Or, the post that was entitled, “Hanging Up My Running Shoes.”
I had a tough experience the other day; I went out for a run and 2 minutes into it, my round ligaments started to feel sore. I’m pretty in touch with my body these days and I’ve been really good during my pregnancy at listening to it more. (Note to self: hang on to this habit once the baby is born!) So of course I quit running and walked instead. And it was a great walk with a friend, about 4 miles or so in the warm sunshine. Good company, moving my body, sun on my face…what more could I ask?
Instead of enjoying that, though, I started to throw a
little big-ass pity party for myself when I got home. Did this mean that I was going to have to give up running for the rest of my pregnancy? How can I call myself a runner if that’s true? What would people think?!?
Screeching halt. What would people think?! What do I care what people think?! And why was I turning a one-time experience into an end-of-the-world scenario instead of just treating it like what it was – a run that wasn’t meant to be?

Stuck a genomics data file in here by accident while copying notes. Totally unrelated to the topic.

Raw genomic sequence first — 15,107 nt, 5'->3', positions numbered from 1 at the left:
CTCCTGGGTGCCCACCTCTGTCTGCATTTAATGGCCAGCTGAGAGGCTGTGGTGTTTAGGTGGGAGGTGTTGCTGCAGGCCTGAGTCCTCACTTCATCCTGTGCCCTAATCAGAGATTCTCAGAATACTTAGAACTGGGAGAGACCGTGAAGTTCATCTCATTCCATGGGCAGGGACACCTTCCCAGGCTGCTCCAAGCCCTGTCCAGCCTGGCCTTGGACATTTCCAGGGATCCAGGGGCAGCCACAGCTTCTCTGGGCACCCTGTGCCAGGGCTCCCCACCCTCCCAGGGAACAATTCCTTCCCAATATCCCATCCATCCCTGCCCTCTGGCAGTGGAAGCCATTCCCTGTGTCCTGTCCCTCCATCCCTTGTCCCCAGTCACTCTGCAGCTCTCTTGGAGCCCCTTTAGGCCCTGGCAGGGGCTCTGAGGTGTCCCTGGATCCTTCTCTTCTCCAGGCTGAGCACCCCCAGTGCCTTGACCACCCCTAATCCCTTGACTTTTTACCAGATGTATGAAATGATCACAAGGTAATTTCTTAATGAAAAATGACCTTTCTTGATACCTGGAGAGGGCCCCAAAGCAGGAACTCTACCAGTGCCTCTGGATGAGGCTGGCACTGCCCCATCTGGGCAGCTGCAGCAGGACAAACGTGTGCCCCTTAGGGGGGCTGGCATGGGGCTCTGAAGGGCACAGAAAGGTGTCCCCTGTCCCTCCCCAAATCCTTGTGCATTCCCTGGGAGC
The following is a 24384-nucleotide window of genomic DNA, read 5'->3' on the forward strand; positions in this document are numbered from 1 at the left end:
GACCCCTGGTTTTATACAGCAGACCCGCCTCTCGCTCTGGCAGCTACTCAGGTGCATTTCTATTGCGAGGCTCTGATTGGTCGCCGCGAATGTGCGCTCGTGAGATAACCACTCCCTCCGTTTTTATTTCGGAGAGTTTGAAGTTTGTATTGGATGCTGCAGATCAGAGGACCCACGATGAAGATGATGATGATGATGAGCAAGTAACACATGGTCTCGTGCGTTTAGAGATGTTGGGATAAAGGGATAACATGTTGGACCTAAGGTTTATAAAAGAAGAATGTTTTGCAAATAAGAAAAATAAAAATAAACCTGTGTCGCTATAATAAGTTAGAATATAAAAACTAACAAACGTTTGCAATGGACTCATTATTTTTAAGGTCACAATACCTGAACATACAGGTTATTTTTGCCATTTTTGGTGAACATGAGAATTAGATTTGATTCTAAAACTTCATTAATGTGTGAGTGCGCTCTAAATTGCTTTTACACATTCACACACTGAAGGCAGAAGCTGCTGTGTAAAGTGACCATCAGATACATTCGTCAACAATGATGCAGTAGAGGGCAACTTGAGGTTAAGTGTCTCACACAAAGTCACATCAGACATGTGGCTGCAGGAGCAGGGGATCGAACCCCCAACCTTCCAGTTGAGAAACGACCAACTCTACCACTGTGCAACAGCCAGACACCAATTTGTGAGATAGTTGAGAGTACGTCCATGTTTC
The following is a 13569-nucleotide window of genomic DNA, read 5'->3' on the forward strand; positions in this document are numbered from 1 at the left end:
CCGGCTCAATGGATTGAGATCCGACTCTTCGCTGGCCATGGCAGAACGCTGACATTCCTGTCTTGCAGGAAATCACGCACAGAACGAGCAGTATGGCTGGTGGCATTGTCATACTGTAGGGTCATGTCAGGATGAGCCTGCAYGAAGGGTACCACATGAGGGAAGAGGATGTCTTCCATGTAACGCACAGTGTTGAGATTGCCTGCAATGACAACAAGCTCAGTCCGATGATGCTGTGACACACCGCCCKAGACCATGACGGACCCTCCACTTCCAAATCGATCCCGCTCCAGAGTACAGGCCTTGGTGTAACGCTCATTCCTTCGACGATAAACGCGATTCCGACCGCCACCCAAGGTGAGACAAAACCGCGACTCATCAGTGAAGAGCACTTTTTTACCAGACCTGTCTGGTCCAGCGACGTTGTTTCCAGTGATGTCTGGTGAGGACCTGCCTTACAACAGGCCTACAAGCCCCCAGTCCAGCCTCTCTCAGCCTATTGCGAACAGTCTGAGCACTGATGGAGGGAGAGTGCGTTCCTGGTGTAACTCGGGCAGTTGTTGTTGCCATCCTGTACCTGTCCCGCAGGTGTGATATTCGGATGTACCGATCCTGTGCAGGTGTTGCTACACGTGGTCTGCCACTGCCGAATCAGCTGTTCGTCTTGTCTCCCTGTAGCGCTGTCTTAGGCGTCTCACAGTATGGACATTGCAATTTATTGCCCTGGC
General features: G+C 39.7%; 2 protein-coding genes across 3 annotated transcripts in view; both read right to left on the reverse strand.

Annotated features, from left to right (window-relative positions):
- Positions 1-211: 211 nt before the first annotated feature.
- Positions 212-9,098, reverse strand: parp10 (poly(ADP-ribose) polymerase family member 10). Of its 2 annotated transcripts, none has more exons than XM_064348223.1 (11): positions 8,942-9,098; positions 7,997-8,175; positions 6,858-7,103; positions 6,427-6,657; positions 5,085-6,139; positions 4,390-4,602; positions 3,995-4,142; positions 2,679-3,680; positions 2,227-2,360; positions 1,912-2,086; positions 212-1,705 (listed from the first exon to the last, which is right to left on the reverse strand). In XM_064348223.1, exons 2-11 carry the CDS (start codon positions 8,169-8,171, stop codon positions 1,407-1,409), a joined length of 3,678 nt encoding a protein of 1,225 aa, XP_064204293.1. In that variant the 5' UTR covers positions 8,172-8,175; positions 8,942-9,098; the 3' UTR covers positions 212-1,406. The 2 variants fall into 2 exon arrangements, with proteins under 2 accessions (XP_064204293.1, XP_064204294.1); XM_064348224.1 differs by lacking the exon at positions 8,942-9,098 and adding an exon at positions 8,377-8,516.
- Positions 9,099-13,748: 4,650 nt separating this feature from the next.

Oh, yeah. Pregnancy. Hormones. Fatigue. As unaffected – mood-wise, I mean – as I mostly feel by being pregnant, I’m not. Unaffected, that is. And that’s okay. And it’s okay that I didn’t run. It’s even okay if I don’t run again for the rest of my pregnancy.
I’m not saying I won’t run again for the next three months; I’ll give it another try or two and see how my body responds. And it might be just fine for me to keep running until…well, until. Until my body says “stop.” Or the other day might have been my body’s way of saying “no more, hon…give it a break” until the baby is born. We’ll just see.
You know what else? Whether I run or not for the duration of this pregnancy doesn’t make me a runner…or not. What other people think of me doesn’t make me a runner…or not. Being a runner isn’t about speed, or distance, or how often you do it or whether you need to take walk breaks or anything else.
Being a runner, for me? It’s about loving it. And missing it when I can’t, regardless of the reason. And knowing that running will be a part of
your my life for as long as I want it to be. And also understanding that as life changes and evolves, so can running. How you do it, when you fit it in, what it means to you…running is the least-static thing on the planet, which is a good thing because life? So not static.
So what makes you a runner? And how do you keep from turning one bad run into the end of the world?